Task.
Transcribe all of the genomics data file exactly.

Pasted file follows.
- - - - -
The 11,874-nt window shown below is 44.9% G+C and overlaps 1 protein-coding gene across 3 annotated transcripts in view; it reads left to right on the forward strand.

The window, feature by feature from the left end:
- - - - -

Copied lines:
The 11,874-nt window shown below is 44.9% G+C and overlaps 1 protein-coding gene across 3 annotated transcripts in view; it reads left to right on the forward strand.

The window, feature by feature from the left end: